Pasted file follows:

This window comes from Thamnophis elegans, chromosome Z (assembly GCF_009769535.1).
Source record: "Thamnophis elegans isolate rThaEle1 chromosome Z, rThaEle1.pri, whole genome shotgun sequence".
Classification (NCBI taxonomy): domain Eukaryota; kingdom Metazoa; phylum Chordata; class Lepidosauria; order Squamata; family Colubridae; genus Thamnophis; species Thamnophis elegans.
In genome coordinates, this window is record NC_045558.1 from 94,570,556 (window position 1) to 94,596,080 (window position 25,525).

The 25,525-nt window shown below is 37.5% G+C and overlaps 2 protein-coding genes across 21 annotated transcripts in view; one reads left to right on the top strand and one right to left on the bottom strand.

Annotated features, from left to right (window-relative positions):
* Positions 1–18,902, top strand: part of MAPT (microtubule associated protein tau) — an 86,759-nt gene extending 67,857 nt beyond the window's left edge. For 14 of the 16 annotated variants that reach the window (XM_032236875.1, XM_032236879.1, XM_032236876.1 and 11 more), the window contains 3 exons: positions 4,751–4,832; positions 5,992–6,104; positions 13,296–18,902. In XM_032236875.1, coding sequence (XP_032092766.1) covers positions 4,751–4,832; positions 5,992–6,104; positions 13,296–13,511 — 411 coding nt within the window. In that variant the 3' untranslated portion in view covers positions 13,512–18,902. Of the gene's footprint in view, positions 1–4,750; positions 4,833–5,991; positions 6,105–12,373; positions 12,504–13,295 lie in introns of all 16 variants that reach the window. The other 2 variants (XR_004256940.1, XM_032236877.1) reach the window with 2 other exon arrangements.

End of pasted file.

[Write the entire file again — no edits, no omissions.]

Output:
This window comes from Thamnophis elegans, chromosome Z (assembly GCF_009769535.1).
Source record: "Thamnophis elegans isolate rThaEle1 chromosome Z, rThaEle1.pri, whole genome shotgun sequence".
Classification (NCBI taxonomy): domain Eukaryota; kingdom Metazoa; phylum Chordata; class Lepidosauria; order Squamata; family Colubridae; genus Thamnophis; species Thamnophis elegans.
In genome coordinates, this window is record NC_045558.1 from 94,570,556 (window position 1) to 94,596,080 (window position 25,525).

The 25,525-nt window shown below is 37.5% G+C and overlaps 2 protein-coding genes across 21 annotated transcripts in view; one reads left to right on the top strand and one right to left on the bottom strand.

Annotated features, from left to right (window-relative positions):
* Positions 1–18,902, top strand: part of MAPT (microtubule associated protein tau) — an 86,759-nt gene extending 67,857 nt beyond the window's left edge. For 14 of the 16 annotated variants that reach the window (XM_032236875.1, XM_032236879.1, XM_032236876.1 and 11 more), the window contains 3 exons: positions 4,751–4,832; positions 5,992–6,104; positions 13,296–18,902. In XM_032236875.1, coding sequence (XP_032092766.1) covers positions 4,751–4,832; positions 5,992–6,104; positions 13,296–13,511 — 411 coding nt within the window. In that variant the 3' untranslated portion in view covers positions 13,512–18,902. Of the gene's footprint in view, positions 1–4,750; positions 4,833–5,991; positions 6,105–12,373; positions 12,504–13,295 lie in introns of all 16 variants that reach the window. The other 2 variants (XR_004256940.1, XM_032236877.1) reach the window with 2 other exon arrangements.